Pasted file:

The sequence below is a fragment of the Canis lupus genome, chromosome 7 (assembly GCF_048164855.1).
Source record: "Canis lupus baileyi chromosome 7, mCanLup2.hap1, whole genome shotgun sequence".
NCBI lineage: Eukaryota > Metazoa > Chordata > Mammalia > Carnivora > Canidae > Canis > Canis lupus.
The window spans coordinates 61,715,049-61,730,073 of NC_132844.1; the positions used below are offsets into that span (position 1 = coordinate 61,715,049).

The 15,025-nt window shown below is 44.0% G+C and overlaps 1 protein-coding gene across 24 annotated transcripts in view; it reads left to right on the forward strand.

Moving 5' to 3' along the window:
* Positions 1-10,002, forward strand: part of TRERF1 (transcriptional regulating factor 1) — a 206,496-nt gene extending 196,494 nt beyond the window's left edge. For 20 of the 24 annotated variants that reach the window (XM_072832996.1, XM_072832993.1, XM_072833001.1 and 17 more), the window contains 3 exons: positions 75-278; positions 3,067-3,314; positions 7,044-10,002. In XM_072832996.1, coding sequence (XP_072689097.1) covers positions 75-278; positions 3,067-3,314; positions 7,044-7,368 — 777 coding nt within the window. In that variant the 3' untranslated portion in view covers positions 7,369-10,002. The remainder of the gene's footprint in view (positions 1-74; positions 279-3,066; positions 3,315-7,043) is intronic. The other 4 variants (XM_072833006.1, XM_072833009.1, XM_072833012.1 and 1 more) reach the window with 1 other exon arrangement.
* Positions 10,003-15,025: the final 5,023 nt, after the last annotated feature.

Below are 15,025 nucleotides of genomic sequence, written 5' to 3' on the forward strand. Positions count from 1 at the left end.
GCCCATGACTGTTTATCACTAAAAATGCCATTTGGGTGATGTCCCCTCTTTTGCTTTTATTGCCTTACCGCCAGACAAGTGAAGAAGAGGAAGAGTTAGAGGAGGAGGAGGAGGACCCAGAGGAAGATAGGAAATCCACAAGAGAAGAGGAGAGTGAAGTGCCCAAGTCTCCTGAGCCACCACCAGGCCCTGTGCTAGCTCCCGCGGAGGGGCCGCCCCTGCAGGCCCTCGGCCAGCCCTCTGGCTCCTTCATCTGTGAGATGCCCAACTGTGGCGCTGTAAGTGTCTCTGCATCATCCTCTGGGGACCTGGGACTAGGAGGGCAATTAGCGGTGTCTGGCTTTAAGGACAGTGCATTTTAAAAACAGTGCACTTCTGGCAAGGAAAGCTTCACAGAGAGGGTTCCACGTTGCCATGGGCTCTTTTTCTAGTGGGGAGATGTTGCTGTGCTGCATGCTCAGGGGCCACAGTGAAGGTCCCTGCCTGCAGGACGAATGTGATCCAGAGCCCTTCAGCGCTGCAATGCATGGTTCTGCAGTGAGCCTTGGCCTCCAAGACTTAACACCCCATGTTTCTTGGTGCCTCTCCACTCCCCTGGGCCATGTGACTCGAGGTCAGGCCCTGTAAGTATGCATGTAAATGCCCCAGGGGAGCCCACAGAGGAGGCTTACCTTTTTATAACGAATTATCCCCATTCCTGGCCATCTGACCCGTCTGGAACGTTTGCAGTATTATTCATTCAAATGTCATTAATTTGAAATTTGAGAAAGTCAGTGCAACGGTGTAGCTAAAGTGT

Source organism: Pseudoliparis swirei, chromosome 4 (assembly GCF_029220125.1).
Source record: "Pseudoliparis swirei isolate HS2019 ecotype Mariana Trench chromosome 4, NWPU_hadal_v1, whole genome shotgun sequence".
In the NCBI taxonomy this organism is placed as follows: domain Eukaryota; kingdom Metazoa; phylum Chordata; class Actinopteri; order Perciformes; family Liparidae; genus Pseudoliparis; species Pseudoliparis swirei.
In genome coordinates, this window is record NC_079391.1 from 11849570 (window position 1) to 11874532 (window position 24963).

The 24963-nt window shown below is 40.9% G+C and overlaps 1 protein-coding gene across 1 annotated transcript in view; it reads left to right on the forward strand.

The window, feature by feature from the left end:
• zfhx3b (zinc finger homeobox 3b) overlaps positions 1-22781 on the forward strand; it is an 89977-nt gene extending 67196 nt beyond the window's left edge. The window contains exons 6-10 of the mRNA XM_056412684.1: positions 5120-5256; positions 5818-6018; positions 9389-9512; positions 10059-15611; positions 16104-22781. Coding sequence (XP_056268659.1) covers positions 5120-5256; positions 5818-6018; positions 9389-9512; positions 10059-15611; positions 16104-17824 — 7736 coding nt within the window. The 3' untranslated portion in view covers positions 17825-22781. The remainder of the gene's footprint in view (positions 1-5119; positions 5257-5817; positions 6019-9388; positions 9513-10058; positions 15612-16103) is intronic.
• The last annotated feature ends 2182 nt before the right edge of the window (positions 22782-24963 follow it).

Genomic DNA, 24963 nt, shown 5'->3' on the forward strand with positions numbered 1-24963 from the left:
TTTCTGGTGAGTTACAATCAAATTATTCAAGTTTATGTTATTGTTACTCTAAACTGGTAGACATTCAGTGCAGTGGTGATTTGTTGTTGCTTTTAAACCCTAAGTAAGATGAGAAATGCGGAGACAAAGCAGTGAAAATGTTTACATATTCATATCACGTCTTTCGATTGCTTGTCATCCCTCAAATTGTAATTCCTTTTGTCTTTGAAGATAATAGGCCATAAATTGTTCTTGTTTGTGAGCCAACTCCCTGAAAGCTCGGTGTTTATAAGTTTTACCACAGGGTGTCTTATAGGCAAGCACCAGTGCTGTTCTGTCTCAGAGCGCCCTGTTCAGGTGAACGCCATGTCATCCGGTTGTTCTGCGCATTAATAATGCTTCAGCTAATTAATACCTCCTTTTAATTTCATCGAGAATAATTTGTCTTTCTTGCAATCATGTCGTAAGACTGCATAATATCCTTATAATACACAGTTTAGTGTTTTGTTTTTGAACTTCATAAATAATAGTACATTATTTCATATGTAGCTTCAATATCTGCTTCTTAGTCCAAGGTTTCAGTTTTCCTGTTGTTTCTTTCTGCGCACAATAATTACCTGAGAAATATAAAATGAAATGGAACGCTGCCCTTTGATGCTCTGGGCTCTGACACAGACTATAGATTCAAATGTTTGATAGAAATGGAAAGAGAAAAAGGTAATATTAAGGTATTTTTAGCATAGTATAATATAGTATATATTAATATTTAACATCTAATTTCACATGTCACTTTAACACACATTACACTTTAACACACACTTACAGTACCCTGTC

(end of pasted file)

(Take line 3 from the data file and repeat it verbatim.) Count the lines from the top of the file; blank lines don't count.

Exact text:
NCBI lineage: Eukaryota > Metazoa > Chordata > Mammalia > Carnivora > Canidae > Canis > Canis lupus.